Though most Americans may still think of themselves as belonging to a single race, the multiracial population is surging. Racial boundaries are more permeable and easier to ignore than ever before.
Today, one in seven new marriages — 14.6 percent — unites spouses of different races, according to the Pew Research Center. The interracial marriage rate has doubled since 1980, and is six times what it was in 1960. For some combinations, the rate of increase has been even more rapid. When Barack Obama was born in 1961, less than one new marriage in 1,000 was, like his parents’, that of a black person and a white person. “By 1980, that share had risen to about one in 150 new marriages,’’ Pew notes. “By 2008, it had risen to one in 60.’’
Yet, as Jacoby notes, the federal government and race-based interest groups are pushing harder than ever to maintain a system of racial designations, while most Americans have moved on:
To be sure, some lobbies and grievance groups profit from aggravating racial distinctions. But most Americans have moved beyond the color-consciousness of generations past, and it’s time federal agencies did too. Congress should instruct the Census Bureau to stop counting and classifying Americans by race, and to mark the occasion by installing at its headquarters a monument bearing these words, which Thurgood Marshall wrote in a brief for the 1950 Supreme Court case of McLaurin v. Oklahoma:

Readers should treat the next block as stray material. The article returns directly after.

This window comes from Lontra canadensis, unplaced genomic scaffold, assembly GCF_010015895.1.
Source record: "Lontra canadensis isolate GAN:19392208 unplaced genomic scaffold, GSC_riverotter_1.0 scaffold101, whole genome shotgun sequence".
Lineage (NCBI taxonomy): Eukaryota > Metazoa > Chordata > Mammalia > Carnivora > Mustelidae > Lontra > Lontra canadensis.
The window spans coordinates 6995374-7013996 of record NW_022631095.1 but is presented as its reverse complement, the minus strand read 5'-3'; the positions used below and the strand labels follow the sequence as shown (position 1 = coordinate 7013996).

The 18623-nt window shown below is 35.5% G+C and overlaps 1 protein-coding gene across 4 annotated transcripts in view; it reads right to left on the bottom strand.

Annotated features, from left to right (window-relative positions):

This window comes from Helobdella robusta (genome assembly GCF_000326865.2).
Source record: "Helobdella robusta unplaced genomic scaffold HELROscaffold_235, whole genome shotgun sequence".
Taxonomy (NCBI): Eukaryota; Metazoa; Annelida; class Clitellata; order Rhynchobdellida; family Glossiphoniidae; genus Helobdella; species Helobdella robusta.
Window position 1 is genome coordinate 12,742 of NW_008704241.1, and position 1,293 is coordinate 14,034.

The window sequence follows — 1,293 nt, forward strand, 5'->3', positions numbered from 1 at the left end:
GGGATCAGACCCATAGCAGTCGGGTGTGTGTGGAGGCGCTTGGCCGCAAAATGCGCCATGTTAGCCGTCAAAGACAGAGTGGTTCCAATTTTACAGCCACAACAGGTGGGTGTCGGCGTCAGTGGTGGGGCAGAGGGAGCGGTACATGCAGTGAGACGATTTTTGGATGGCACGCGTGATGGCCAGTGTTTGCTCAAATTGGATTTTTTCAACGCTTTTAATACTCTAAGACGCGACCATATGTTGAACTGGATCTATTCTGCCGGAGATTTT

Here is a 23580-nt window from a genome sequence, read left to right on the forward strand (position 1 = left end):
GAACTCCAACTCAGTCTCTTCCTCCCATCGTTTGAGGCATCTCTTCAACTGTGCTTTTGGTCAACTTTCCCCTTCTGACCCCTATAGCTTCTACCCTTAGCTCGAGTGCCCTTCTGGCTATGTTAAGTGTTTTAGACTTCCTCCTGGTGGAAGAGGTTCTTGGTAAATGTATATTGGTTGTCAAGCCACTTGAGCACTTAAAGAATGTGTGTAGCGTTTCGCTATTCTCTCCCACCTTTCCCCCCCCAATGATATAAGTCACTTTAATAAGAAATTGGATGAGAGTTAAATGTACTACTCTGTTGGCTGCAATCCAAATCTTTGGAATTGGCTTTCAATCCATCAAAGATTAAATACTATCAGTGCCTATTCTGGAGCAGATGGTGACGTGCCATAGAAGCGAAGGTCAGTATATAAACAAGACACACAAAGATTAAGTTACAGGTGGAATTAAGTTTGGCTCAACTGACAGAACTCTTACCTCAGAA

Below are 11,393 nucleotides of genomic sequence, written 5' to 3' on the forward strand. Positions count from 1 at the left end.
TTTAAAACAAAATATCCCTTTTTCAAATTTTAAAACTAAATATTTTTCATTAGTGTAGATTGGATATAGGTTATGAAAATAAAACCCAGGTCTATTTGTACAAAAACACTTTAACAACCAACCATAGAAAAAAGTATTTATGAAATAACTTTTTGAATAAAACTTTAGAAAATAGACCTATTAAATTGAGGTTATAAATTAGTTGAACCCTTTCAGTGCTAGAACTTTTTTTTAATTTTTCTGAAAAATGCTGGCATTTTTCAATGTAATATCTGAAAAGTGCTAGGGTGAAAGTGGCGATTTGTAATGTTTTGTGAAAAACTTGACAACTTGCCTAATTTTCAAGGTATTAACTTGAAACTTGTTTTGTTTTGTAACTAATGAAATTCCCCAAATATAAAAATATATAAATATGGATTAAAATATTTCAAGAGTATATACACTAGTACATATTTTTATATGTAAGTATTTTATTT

“Racial criteria are irrational, irrelevant, [and] odious to our way of life.’’
I made similar points in my prior post, Why Don’t We Just Stop Counting?
Getting back to the title of Jacoby’s post, I assume the Editors at The Globe (owned by The New York Times) did not like his reference to “Racial Bean Counters” and changed the column title.
I liked Jacoby’s original title better, it was so much more accurate.